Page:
The evening of 12 October Bradley L. Garrett will talk about the rise of pseudo-public spaces or privately owned public spaces (POPS). Garrett shows the importance of public space as sanctuaries of equality precisely because they should be held in common rather than owned privately. The challenge is to define the limits of the ‘public city’ when the local seems to be continuing to give way to the global. Read more at the bottom of this page.
Thursday 12 October 2017, 20:00-22:00 hrs
Location: VOX-POP, Binnengasthuisstraat 9, Amsterdam
Language spoken: English
Moderator: Sietske Roorda (LAPS)
“Public space is more than the space between buildings, it is also the space where we rest and relax, the space where we meet friends and family, and the space where we are assured – whoever we might be – that we have a place. Cities are filled with buildings that will deny you entry or cheerfully charge you for the privilege, but public spaces are where we should all feel welcome, regardless of our income, differences or desires. Public spaces are vital sanctuaries of equality precisely because no one can own them: they are held in common.
Yet, in the past few decades, many existing public spaces have been sold to corporations – turned into pseudo-public spaces often euphemistically described as ‘POPS’ – Privately Owned Public Space. Despite the promising sheen of ‘regeneration’ – often heralded by pop-up shops, hipster cafes and a budding arts scene – when the construction dust settles too often public spaces once maintained by civil bodies have been quietly passed into the hands of corporations. In these new ‘public realms’, our rights are severely curtailed by corporate land management policies and monitored by the swivelling eyes of dome cameras tracking our every transgression. Photography is banned. Loitering is banned. Protest is banned. The public realm becomes space fit only for consumption; all other activities are rendered subversive, deviant, out-of-control.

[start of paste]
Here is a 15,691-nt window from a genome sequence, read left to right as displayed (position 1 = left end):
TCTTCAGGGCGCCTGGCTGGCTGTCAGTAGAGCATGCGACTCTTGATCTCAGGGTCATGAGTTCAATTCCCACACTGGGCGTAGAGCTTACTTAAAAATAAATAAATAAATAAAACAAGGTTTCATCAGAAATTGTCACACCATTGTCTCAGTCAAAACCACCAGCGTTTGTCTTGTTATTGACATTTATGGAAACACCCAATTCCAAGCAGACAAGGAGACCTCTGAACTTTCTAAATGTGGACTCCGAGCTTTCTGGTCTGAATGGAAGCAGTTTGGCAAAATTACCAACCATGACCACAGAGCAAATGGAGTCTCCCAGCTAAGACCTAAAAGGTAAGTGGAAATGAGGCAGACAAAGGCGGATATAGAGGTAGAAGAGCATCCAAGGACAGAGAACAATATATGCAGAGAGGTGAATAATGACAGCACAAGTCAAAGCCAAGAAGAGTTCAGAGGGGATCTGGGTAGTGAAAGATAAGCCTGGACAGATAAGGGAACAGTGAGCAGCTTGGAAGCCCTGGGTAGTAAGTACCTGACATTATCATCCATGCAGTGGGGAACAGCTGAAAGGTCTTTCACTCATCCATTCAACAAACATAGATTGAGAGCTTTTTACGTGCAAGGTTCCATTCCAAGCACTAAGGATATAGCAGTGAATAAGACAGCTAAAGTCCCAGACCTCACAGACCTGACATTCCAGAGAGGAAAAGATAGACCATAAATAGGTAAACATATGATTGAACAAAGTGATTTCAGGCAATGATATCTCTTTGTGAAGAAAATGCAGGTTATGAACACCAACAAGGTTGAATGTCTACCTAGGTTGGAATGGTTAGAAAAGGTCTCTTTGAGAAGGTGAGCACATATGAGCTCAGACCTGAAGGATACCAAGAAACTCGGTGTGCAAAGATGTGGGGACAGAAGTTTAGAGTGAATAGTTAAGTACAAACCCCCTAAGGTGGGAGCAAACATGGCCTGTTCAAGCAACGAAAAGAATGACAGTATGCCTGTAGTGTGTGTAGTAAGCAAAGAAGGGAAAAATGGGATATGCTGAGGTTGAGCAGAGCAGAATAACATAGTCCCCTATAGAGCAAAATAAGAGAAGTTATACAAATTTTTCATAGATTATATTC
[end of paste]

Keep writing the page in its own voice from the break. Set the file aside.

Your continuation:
The challenge then for this Knight’s Move is to define the limits of the ‘public city’ when the local seems to be continuing to give way to the global. “